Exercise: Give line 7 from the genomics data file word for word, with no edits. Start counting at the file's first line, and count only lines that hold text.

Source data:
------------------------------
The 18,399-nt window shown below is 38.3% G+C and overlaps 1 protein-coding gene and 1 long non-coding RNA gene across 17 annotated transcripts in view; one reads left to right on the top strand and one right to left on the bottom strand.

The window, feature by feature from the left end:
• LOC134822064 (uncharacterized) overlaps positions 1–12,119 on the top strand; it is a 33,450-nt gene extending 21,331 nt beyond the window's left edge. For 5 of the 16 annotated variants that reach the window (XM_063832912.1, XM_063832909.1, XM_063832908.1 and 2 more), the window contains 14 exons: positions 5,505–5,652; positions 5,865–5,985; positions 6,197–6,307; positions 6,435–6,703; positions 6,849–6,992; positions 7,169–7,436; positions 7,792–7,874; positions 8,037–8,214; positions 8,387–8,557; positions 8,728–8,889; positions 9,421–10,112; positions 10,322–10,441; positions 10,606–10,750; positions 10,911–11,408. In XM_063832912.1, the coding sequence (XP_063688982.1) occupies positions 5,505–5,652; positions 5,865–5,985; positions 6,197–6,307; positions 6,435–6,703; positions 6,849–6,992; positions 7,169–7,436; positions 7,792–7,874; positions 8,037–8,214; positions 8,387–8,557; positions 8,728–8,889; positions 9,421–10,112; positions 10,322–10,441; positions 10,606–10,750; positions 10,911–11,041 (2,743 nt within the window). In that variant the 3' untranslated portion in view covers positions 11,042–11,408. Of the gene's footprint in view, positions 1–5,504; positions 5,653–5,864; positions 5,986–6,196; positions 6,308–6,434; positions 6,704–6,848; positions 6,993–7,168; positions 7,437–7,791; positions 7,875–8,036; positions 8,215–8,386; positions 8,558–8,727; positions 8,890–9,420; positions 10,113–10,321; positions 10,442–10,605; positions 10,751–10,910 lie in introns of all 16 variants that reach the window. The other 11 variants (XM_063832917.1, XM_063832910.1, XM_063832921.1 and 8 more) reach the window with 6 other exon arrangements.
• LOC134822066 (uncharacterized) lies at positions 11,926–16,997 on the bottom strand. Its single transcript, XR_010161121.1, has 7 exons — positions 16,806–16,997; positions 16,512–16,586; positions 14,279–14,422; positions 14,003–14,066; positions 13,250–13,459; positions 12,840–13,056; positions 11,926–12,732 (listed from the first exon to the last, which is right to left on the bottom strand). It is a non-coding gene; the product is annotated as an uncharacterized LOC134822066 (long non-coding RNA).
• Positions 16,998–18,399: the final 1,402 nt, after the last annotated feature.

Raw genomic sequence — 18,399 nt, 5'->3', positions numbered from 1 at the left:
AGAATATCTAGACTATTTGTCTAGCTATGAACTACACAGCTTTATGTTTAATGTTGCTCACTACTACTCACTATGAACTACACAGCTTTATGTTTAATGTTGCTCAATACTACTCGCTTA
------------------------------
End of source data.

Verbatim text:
AGAATATCTAGACTATTTGTCTAGCTATGAACTACACAGCTTTATGTTTAATGTTGCTCACTACTACTCACTATGAACTACACAGCTTTATGTTTAATGTTGCTCAATACTACTCGCTTA